5. While the bird is resting, make the gravy. Use a wooden spoon to dislodge any bits of meat stuck to the bottom of the roasting pan. Add 3-4 tablespoons water to the drippings. Warm the roasting pan on the stovetop over medium heat. Simmer to reduce the liquid to about 1/2 cup, then pour through a fine mesh strainer. Separate the grease from the natural juices using a spoon or a fat separator. Check for seasoning.
  6. When the bird has rested, detach the wings and legs at the joints. Use a very sharp carving knife to cut the breast into thin slices. Arrange all nicely on a warm platter. Discard the herbs in the cavity. Add any juices that have collected during carving to the gravy you have made. Pour a little of the gravy over the carved chicken and pass the rest at the table.

Golden rules for poulet rôti:

Preparing the bird:

  • To keep the juices in, truss the bird using cotton kitchen twine, tying the ankles together and drawing them close to the breast.
  • You can either tuck the wings under the back or tie a string around the girth to fasten them.

The roasting pan and other equipment:

  • To prevent the bird from steaming rather than roasting, select a pan not more than 2 inches deep. The pan shape and size should be just large enough to fit the bird easily and no larger. For a 4-pound bird, it should be 8×11 inches fitted with a V-rack that elevates the bird above the sides of the pan.
  • An alternative to a rack is to elevate the chicken on a single layer of thickly sliced carrots and onions (or lemon slices, if you like).
  • Fowl takes on the flavor of all the other ingredients in the roasting pan. Carrots and onions are the classic aromatics. If the vegetables are permitted to burn (which is likely if the pan is too large for the bird), the roast will take on their bitterness.
  • Use a good meat thermometer to test doneness. Cheap ones lose their accuracy after a few uses.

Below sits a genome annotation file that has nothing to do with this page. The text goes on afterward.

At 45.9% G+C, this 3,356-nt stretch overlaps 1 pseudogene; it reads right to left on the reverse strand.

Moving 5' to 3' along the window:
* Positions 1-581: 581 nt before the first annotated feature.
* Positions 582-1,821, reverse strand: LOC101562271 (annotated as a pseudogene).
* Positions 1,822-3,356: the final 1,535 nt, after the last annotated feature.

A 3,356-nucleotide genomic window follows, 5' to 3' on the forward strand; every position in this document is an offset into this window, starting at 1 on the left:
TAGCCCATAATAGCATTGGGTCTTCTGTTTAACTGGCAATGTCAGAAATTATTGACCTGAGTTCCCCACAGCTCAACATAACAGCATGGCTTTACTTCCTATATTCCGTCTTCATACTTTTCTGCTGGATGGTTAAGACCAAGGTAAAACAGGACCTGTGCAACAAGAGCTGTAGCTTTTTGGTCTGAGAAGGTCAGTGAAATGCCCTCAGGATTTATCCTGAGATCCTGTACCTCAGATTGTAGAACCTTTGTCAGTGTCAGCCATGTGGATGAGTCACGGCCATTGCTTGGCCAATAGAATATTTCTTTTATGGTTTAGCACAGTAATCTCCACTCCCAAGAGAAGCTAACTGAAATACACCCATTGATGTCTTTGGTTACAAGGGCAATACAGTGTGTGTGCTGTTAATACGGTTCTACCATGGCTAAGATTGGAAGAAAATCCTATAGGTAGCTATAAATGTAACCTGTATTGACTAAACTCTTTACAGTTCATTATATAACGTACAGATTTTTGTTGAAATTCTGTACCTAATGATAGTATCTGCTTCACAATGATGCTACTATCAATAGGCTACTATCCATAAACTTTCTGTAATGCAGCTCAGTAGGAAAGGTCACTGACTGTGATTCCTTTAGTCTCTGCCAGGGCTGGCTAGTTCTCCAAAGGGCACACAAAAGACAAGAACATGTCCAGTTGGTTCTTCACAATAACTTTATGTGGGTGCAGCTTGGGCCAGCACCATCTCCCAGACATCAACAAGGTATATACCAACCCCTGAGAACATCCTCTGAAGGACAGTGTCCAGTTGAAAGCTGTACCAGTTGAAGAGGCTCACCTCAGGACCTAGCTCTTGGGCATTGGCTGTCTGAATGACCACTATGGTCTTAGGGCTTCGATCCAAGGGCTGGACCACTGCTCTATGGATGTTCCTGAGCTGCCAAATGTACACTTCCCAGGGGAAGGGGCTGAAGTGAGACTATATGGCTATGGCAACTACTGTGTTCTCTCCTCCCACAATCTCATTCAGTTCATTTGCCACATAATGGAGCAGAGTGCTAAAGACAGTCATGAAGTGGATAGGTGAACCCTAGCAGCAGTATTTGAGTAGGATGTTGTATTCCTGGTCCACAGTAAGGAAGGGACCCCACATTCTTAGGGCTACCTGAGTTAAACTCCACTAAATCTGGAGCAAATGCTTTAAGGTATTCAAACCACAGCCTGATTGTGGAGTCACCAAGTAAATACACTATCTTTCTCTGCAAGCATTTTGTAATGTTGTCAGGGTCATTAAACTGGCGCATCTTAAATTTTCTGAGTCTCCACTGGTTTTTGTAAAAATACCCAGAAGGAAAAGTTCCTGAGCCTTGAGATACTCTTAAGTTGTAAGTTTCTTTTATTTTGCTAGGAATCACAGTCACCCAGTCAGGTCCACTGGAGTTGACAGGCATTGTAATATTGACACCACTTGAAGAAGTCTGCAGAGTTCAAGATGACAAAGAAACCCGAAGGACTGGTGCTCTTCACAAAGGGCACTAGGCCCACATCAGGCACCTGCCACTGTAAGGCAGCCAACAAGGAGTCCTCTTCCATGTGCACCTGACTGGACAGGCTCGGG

• If you make stuffing, bake it in a separate buttered dish.

Turning and basting:

  • While everyone would probably agree that the best way to ensure a juicy bird with crisp skin is to spit-roast it, turning and basting in the home oven simulates the rotisserie principle. Use melted butter, good olive oil or a mixture of the two for basting, not broth — it makes the skin flabby.
  • Each time you remove the bird from the oven to turn and baste, shut the oven door immediately. Even a minute with the door open will throw off the temperature and cooking time.
  • Allow the chicken to rest 20-30 minutes before carving. This helps the bird to retain its juices; instead of immediately running out at the point of a knife, they will retreat into the tissues of the bird and stay there.
Dec 232017
 
Holiday Greetings from Julia & Mauro

Dear Hungry Readers and Lovely Eolo Guests, If you’ve wondered why you haven’t heard from me recently, I’ve been immersed in a big book project this year (stay tuned for senstional images from all over Italy). In the meantime, my sailing tours of Venice and its exquisite lagoon, done in tandem with Venetian host Mauro Stoppa on his historic sailboat, continued in spring and autumn. Here’s a photo taken on deck in September as we glided past one of the hundreds of islands enclosed in this little sea, so pristine and still—a side of La Serenissima that so few people, natives and visitors alike, ever see. Additional posts […more…]

Jul 162017
 
Christie's Loves Our Sailing and Culinary Tour of Venice—Still Openings in September!

Christie’s came on board just a few days after our recent May sailing and culinary tour of Venice and its lagoon and did this story on our salty host and his historic boat. We have a few spots left on our upcoming September 16-22, 2017 cruise. And plenty of room in June 2-8 and September 15-21, 2018 (maximum, 10 people). Here’s the Christie’s story—apologies for the fuzzy images, but I think you’ll get the idea. Join us! Details here.